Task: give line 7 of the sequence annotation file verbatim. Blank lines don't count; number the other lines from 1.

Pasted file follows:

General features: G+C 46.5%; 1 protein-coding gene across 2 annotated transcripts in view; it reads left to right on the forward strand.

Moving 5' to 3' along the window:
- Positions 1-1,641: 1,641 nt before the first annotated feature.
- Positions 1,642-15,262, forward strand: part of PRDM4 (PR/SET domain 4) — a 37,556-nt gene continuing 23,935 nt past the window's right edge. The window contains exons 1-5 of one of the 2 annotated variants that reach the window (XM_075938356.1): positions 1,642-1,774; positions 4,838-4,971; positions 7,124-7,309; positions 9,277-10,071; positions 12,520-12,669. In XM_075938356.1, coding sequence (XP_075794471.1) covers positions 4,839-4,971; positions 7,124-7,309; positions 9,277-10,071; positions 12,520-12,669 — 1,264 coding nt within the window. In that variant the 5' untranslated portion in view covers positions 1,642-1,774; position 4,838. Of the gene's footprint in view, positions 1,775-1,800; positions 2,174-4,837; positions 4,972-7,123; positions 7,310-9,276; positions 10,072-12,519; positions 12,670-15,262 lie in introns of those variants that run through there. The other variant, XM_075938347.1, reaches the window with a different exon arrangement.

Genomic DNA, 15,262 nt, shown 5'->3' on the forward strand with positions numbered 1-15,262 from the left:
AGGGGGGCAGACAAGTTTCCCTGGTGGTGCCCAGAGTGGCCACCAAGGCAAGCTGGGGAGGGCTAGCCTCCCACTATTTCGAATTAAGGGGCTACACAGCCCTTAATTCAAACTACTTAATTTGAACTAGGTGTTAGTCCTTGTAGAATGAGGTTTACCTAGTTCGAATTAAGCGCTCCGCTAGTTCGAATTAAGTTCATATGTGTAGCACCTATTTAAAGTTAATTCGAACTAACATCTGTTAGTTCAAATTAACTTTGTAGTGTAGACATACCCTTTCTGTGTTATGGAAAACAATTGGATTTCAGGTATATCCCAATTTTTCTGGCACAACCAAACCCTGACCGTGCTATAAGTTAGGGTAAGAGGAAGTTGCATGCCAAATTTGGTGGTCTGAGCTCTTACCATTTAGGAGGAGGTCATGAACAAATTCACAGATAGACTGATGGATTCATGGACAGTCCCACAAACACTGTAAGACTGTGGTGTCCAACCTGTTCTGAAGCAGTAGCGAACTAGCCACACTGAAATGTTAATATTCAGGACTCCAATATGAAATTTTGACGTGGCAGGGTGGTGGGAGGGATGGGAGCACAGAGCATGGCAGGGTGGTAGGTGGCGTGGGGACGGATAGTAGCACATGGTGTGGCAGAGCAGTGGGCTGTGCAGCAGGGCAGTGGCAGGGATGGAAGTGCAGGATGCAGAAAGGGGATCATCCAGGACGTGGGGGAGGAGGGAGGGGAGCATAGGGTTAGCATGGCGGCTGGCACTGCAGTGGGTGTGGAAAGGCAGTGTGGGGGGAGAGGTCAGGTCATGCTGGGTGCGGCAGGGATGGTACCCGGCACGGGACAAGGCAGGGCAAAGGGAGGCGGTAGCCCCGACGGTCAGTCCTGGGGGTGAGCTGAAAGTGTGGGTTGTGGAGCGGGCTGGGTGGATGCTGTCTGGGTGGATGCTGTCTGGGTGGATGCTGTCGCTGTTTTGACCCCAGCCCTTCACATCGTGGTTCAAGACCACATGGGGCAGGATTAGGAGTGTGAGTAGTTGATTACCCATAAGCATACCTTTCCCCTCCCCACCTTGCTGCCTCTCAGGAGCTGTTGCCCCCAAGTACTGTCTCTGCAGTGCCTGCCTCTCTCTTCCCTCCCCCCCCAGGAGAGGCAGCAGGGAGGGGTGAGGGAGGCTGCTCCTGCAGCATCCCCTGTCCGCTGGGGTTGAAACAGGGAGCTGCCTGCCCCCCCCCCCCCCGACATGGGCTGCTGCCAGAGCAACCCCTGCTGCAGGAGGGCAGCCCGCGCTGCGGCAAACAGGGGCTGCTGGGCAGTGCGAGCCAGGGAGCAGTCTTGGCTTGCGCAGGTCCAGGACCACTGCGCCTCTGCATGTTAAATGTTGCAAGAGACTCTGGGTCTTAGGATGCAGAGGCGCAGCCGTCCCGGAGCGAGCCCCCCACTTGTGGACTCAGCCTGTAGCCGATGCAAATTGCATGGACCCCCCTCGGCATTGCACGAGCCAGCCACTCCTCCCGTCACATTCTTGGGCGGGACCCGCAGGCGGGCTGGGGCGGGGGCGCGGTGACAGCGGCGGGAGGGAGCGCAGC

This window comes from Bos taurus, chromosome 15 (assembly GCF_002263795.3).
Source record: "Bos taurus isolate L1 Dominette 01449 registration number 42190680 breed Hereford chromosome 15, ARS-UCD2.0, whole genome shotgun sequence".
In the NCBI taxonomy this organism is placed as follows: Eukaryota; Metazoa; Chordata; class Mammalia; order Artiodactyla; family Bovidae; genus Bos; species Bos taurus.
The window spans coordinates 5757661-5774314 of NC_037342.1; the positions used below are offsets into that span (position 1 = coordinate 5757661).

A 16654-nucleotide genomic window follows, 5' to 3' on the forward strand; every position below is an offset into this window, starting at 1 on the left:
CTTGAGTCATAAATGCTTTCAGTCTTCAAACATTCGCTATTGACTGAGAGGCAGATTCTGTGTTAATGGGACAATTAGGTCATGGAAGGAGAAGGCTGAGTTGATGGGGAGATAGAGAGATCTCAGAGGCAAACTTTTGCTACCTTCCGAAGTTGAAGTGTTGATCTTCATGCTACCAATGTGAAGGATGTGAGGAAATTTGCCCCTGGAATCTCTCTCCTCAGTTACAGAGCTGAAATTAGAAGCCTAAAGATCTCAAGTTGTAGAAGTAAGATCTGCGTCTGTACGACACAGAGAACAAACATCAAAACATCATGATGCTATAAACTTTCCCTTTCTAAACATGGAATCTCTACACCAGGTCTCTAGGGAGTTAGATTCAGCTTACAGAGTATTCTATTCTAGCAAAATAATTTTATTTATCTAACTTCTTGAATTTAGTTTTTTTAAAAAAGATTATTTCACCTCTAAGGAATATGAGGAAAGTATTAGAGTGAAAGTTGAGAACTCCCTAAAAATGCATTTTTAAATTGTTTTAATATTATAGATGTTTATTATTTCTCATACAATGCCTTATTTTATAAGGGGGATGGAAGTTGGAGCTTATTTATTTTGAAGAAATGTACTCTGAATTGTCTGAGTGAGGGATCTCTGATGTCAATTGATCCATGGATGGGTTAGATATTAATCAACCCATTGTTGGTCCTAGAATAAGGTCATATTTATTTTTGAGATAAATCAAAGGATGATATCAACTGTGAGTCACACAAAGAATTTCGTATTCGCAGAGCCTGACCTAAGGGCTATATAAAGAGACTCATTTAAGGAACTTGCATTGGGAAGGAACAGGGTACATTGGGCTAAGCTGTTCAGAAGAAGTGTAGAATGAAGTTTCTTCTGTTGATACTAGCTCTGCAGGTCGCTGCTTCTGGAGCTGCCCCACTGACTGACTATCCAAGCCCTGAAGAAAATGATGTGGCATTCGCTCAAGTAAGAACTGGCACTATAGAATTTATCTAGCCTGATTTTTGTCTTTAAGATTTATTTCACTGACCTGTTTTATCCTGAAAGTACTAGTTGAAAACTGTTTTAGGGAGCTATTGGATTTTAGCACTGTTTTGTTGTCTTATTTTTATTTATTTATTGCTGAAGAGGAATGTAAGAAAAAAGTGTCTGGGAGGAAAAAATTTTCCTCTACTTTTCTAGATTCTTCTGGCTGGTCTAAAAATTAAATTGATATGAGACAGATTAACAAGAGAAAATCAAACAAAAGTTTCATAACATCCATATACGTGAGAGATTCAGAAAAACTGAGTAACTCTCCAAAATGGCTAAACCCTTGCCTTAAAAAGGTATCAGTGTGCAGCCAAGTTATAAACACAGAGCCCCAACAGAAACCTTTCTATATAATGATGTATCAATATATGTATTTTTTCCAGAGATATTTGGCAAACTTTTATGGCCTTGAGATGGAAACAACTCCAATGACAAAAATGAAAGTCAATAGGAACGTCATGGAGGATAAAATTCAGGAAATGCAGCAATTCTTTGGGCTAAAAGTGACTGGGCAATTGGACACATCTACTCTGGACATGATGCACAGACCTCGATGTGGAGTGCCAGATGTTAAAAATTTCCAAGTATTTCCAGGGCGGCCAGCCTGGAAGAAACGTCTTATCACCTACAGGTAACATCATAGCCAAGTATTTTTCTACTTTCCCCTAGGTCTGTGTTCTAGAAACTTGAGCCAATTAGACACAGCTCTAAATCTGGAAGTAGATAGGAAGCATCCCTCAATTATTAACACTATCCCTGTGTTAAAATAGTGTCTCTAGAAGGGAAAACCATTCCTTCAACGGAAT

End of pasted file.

This window comes from Bos taurus, chromosome 15 (assembly GCF_002263795.3).